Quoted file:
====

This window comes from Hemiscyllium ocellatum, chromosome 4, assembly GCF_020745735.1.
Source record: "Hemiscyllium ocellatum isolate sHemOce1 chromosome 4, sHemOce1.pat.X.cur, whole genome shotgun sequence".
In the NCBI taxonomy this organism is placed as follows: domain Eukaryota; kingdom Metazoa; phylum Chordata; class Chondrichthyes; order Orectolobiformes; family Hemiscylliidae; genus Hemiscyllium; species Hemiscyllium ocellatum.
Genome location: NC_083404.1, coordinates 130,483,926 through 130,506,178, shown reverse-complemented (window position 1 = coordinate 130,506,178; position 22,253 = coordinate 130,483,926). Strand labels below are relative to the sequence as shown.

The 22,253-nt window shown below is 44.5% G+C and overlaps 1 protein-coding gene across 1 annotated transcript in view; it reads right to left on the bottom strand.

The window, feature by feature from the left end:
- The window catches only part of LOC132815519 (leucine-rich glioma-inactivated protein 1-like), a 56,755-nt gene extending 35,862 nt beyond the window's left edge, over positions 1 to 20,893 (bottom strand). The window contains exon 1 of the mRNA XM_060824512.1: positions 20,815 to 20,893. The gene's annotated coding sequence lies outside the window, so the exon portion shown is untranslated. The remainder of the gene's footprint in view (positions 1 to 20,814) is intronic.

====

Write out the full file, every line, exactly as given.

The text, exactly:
This window comes from Hemiscyllium ocellatum, chromosome 4, assembly GCF_020745735.1.
Source record: "Hemiscyllium ocellatum isolate sHemOce1 chromosome 4, sHemOce1.pat.X.cur, whole genome shotgun sequence".
In the NCBI taxonomy this organism is placed as follows: domain Eukaryota; kingdom Metazoa; phylum Chordata; class Chondrichthyes; order Orectolobiformes; family Hemiscylliidae; genus Hemiscyllium; species Hemiscyllium ocellatum.
Genome location: NC_083404.1, coordinates 130,483,926 through 130,506,178, shown reverse-complemented (window position 1 = coordinate 130,506,178; position 22,253 = coordinate 130,483,926). Strand labels below are relative to the sequence as shown.

The 22,253-nt window shown below is 44.5% G+C and overlaps 1 protein-coding gene across 1 annotated transcript in view; it reads right to left on the bottom strand.

The window, feature by feature from the left end:
- The window catches only part of LOC132815519 (leucine-rich glioma-inactivated protein 1-like), a 56,755-nt gene extending 35,862 nt beyond the window's left edge, over positions 1 to 20,893 (bottom strand). The window contains exon 1 of the mRNA XM_060824512.1: positions 20,815 to 20,893. The gene's annotated coding sequence lies outside the window, so the exon portion shown is untranslated. The remainder of the gene's footprint in view (positions 1 to 20,814) is intronic.